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Buddhadharma : Fall 2007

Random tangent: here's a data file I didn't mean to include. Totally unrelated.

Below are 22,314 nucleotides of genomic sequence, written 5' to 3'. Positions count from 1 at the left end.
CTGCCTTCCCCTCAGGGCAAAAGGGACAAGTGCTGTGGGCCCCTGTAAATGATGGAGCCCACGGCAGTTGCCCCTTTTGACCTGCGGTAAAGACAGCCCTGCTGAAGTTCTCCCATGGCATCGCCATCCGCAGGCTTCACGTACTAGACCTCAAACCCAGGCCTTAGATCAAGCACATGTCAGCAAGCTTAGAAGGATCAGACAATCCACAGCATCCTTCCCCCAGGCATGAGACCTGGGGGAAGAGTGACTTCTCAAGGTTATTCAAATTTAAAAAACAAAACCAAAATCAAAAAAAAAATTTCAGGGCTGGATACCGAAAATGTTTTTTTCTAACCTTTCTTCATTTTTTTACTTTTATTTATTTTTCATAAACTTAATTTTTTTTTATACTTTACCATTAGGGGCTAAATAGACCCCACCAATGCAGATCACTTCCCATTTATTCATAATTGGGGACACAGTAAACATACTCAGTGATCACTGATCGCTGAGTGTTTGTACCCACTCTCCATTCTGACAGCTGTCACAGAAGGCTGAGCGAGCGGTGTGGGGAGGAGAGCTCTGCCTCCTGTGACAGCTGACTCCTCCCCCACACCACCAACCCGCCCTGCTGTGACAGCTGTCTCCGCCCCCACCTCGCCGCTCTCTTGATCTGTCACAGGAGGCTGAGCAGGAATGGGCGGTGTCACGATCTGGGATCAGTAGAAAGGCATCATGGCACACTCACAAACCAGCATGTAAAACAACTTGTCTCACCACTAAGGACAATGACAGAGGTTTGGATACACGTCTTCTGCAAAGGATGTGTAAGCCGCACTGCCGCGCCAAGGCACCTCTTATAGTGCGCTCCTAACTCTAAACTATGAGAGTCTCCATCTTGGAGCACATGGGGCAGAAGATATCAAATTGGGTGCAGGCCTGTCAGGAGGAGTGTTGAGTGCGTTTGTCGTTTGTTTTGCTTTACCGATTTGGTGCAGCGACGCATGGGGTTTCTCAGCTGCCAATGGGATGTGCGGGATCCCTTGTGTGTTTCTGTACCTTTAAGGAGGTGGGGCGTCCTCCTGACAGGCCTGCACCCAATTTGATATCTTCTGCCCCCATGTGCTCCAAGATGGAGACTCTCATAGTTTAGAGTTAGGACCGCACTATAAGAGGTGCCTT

buddhadharma| 49 |fall 2007 enough for the works to be copied onto paper, a revolutionary advancement. Paper, under the right conditions, can last for centuries. Now, the paper record of the Buddha’s teachings and those of his many descendents is supplemented and complemented by increasingly sophisticated and versatile means to capture and preserve informa- tion on tape and in digital form. However, the life span of these new technologies, no matter how widely adopted, is uncertain. Technological prow- ess cannot ultimately defeat the enduring nature of impermanence, and one thing we know for sure, the early work of pioneering teachers who came to the West is disintegrating. Some of it has already been lost. Without the immediate intervention of dharma students in the West, the gifts of these first teach- ers – preserved primarily in collections of audio- and videotape – are at risk. A vast collection of recorded dharma is decaying, creating a potential charnel ground of lost dharma. The good news is that through the efforts of a few very hard-working people in various sanghas, many of these precious and irreplaceable collections are gradually being restored and digitized. But the dharma archivists we spoke with for this story face a range of chal- lenges, including: learning and managing (and in some cases developing) new technology; finding safe and adequate storage environments; recruiting and training staff and volunteers; raising funds for projects whose benefit may lie far in the future; distributing the teachings; navigating the complex world of copyright; and capturing the oral record of students before they die. Without a great deal of effort in all of these areas, teachings will be lost to future generations of would-be students. From Analog to Digital Starting in the 1960s, many sanghas routinely recorded dharma talks. It’s almost surprising that early students had the foresight to do so, given how haphazard the early dharma organizations were. But there was nothing remotely resembling a long- range plan and no concept of just how large the collection of recordings would turn out to be. The Dharma Seed archive project began as an archive for activities at the Insight Meditation Society (IMS) in Barre, Massachusetts, and has evolved into the central collection and distribution point for more than seventy Insight Meditation teachers. It now holds an overwhelming collec- tion of 10,000 titles. “When I started here, we had analog tape dating back to the founding of IMS in 1975,” says Judy Phillips, who has been involved with Dharma Seed since its inception. And the archive continues to grow, adding new talks and recordings of group meditation instruction given during retreats. In 1970 Chögyam Trungpa Rinpoche estab- lished Vajradhatu Recordings, which oversaw the recording of his many lectures, seminars, and pub- lic talks across North America and Europe. “We just went out and taped everything, because it all seemed important,” says James Hoagland, who recorded a number of the talks. Now Hoagland videotapes talks by Sakyong Mipham Rinpoche. Both of these teachers’ works (as well as those of a variety of other teachers who presented teach- ings to the Shambhala community) are preserved in the Shambhala Archives, whose holdings exceed 12,000 audio- and videotapes, as well as tens of thousands of paper materials and artifacts. Analog magnetic tape was the state of the art for audio recording at the time that early teach- ers in the West were recorded. “Analog” means that the electrical impulses that represent a piece of sound create a physical image in the magnetic material that is laminated onto a backing. That image is lost when the tape falls apart, and tapes last only a few decades, even under optimal condi- tions. In dharma centers everywhere, the lovingly and laboriously collected tapes are degrading and require attention right now. Routine recording of Suzuki Roshi – founder of the San Francisco Zen Center and its associ- ated contemplative center, Tassajara Zen Moun- tain Center – began in 1966. The talks were often recorded on amateur equipment by well-meaning albeit unskilled volunteers, but if you’ve ever heard one of these early tapes, you know it was worth the effort. However, Suzuki Roshi’s recorded lectures, numbering approximately four hundred, were dis- covered several years ago to be “deteriorating, lit- erally disintegrating,” says Michael Wenger, dean of Buddhist studies at San Francisco Zen Center. As a result, the center has faced critical decisions about diverting limited resources to preserve the tape legacy of its founding teacher. Zen Center is not alone in dealing with this problem. The archive of teachings by Eido Shi- mano Roshi, the founder of Dai Bosatsu Zendo in upstate New York, contains hundreds of tapes, both reel-to-reel and cassette, that date back to the early 1970s. Roshi continues to teach, and his talks continue to be recorded, adding to the body Keiko Nagano digitizes analog recordings for Dharma Seed. EricWouDEnBErglizaMatthEWs